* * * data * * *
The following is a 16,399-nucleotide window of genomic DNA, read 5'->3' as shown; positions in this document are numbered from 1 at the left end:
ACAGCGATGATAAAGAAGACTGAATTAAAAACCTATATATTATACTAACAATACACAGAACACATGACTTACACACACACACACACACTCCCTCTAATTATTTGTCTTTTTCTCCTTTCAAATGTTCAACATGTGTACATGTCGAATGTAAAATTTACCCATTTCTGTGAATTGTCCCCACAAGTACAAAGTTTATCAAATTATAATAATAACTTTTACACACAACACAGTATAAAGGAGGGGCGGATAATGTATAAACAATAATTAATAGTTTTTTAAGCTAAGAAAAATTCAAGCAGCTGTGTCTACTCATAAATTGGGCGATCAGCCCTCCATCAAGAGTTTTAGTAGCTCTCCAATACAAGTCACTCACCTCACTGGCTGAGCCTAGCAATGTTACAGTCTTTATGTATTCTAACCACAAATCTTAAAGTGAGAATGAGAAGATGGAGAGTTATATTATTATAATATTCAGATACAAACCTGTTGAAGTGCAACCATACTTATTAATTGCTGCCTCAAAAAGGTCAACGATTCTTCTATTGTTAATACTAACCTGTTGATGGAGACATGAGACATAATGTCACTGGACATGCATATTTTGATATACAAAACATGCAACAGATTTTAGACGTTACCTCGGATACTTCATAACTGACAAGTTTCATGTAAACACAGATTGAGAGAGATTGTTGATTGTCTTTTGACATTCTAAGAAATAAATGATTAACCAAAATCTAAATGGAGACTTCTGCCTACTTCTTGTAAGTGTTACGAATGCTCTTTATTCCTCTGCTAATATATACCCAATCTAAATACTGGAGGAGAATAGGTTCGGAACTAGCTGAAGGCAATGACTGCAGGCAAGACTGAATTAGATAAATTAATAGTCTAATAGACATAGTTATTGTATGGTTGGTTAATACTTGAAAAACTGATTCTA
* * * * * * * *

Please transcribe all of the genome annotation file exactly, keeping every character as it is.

The following is a 16,399-nucleotide window of genomic DNA, read 5'->3' as shown; positions in this document are numbered from 1 at the left end:
ACAGCGATGATAAAGAAGACTGAATTAAAAACCTATATATTATACTAACAATACACAGAACACATGACTTACACACACACACACACACTCCCTCTAATTATTTGTCTTTTTCTCCTTTCAAATGTTCAACATGTGTACATGTCGAATGTAAAATTTACCCATTTCTGTGAATTGTCCCCACAAGTACAAAGTTTATCAAATTATAATAATAACTTTTACACACAACACAGTATAAAGGAGGGGCGGATAATGTATAAACAATAATTAATAGTTTTTTAAGCTAAGAAAAATTCAAGCAGCTGTGTCTACTCATAAATTGGGCGATCAGCCCTCCATCAAGAGTTTTAGTAGCTCTCCAATACAAGTCACTCACCTCACTGGCTGAGCCTAGCAATGTTACAGTCTTTATGTATTCTAACCACAAATCTTAAAGTGAGAATGAGAAGATGGAGAGTTATATTATTATAATATTCAGATACAAACCTGTTGAAGTGCAACCATACTTATTAATTGCTGCCTCAAAAAGGTCAACGATTCTTCTATTGTTAATACTAACCTGTTGATGGAGACATGAGACATAATGTCACTGGACATGCATATTTTGATATACAAAACATGCAACAGATTTTAGACGTTACCTCGGATACTTCATAACTGACAAGTTTCATGTAAACACAGATTGAGAGAGATTGTTGATTGTCTTTTGACATTCTAAGAAATAAATGATTAACCAAAATCTAAATGGAGACTTCTGCCTACTTCTTGTAAGTGTTACGAATGCTCTTTATTCCTCTGCTAATATATACCCAATCTAAATACTGGAGGAGAATAGGTTCGGAACTAGCTGAAGGCAATGACTGCAGGCAAGACTGAATTAGATAAATTAATAGTCTAATAGACATAGTTATTGTATGGTTGGTTAATACTTGAAAAACTGATTCTA